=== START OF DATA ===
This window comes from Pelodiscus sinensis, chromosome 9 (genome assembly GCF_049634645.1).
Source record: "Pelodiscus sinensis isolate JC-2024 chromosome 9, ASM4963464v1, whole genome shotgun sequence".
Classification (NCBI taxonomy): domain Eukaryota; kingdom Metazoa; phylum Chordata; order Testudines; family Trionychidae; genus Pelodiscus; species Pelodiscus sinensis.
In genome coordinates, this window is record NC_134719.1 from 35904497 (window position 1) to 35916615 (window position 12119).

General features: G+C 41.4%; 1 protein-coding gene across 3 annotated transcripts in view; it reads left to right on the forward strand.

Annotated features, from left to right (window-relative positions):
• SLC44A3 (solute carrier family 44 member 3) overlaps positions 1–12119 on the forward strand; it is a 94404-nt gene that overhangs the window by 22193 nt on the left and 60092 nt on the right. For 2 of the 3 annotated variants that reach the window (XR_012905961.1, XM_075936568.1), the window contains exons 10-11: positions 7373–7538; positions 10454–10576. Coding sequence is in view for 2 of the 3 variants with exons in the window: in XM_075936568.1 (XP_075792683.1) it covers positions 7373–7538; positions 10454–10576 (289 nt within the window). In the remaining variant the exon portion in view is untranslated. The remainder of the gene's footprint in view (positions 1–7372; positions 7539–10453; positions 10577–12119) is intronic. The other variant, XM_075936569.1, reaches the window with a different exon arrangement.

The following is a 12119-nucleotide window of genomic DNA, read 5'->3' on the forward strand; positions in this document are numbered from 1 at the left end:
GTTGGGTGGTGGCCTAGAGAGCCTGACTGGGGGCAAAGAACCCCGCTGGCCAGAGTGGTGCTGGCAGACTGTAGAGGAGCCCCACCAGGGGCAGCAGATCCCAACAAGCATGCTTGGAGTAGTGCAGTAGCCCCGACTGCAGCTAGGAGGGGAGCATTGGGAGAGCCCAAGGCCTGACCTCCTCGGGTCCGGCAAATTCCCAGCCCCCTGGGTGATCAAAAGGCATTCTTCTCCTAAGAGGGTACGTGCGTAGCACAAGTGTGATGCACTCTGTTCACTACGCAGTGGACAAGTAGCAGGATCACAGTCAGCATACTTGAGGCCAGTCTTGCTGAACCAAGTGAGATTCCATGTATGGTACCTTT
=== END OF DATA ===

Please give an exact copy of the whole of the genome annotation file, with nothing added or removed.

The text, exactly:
This window comes from Pelodiscus sinensis, chromosome 9 (genome assembly GCF_049634645.1).
Source record: "Pelodiscus sinensis isolate JC-2024 chromosome 9, ASM4963464v1, whole genome shotgun sequence".
Classification (NCBI taxonomy): domain Eukaryota; kingdom Metazoa; phylum Chordata; order Testudines; family Trionychidae; genus Pelodiscus; species Pelodiscus sinensis.
In genome coordinates, this window is record NC_134719.1 from 35904497 (window position 1) to 35916615 (window position 12119).

General features: G+C 41.4%; 1 protein-coding gene across 3 annotated transcripts in view; it reads left to right on the forward strand.

Annotated features, from left to right (window-relative positions):
• SLC44A3 (solute carrier family 44 member 3) overlaps positions 1–12119 on the forward strand; it is a 94404-nt gene that overhangs the window by 22193 nt on the left and 60092 nt on the right. For 2 of the 3 annotated variants that reach the window (XR_012905961.1, XM_075936568.1), the window contains exons 10-11: positions 7373–7538; positions 10454–10576. Coding sequence is in view for 2 of the 3 variants with exons in the window: in XM_075936568.1 (XP_075792683.1) it covers positions 7373–7538; positions 10454–10576 (289 nt within the window). In the remaining variant the exon portion in view is untranslated. The remainder of the gene's footprint in view (positions 1–7372; positions 7539–10453; positions 10577–12119) is intronic. The other variant, XM_075936569.1, reaches the window with a different exon arrangement.

The following is a 12119-nucleotide window of genomic DNA, read 5'->3' on the forward strand; positions in this document are numbered from 1 at the left end:
GTTGGGTGGTGGCCTAGAGAGCCTGACTGGGGGCAAAGAACCCCGCTGGCCAGAGTGGTGCTGGCAGACTGTAGAGGAGCCCCACCAGGGGCAGCAGATCCCAACAAGCATGCTTGGAGTAGTGCAGTAGCCCCGACTGCAGCTAGGAGGGGAGCATTGGGAGAGCCCAAGGCCTGACCTCCTCGGGTCCGGCAAATTCCCAGCCCCCTGGGTGATCAAAAGGCATTCTTCTCCTAAGAGGGTACGTGCGTAGCACAAGTGTGATGCACTCTGTTCACTACGCAGTGGACAAGTAGCAGGATCACAGTCAGCATACTTGAGGCCAGTCTTGCTGAACCAAGTGAGATTCCATGTATGGTACCTTT